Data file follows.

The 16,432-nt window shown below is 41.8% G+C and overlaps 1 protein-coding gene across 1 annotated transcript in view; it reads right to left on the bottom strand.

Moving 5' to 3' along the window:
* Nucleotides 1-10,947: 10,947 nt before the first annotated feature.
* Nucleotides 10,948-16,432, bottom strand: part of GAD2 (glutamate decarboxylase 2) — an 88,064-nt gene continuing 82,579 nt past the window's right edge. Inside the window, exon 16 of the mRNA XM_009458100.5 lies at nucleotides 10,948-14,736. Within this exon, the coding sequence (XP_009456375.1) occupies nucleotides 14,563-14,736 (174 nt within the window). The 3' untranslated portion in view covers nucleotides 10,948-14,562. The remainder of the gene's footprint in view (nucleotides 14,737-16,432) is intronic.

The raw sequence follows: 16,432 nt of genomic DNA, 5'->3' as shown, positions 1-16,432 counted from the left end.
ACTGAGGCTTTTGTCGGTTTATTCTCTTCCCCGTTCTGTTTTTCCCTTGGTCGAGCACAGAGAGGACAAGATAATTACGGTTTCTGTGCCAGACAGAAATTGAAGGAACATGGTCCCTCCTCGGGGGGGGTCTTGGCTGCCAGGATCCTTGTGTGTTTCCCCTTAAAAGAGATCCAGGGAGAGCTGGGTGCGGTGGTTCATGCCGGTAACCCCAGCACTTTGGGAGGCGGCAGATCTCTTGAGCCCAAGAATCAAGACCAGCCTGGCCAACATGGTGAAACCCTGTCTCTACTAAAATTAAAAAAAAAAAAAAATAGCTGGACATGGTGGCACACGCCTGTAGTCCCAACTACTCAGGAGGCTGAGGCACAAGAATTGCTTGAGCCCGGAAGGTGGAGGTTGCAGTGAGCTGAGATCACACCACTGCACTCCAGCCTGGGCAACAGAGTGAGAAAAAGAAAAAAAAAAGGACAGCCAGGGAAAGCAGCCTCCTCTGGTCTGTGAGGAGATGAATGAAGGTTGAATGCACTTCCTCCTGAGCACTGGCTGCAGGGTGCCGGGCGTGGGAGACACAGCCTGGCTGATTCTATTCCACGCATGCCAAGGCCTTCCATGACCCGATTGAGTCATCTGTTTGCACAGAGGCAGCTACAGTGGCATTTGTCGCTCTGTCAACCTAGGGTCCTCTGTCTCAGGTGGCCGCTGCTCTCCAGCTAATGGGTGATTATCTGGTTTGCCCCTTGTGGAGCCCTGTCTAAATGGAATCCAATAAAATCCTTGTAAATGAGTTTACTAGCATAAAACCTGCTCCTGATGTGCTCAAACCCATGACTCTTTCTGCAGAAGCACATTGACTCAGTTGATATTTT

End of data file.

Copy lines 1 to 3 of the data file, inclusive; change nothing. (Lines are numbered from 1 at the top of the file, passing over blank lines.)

The 16,432-nt window shown below is 41.8% G+C and overlaps 1 protein-coding gene across 1 annotated transcript in view; it reads right to left on the bottom strand.

Moving 5' to 3' along the window:
* Nucleotides 1-10,947: 10,947 nt before the first annotated feature.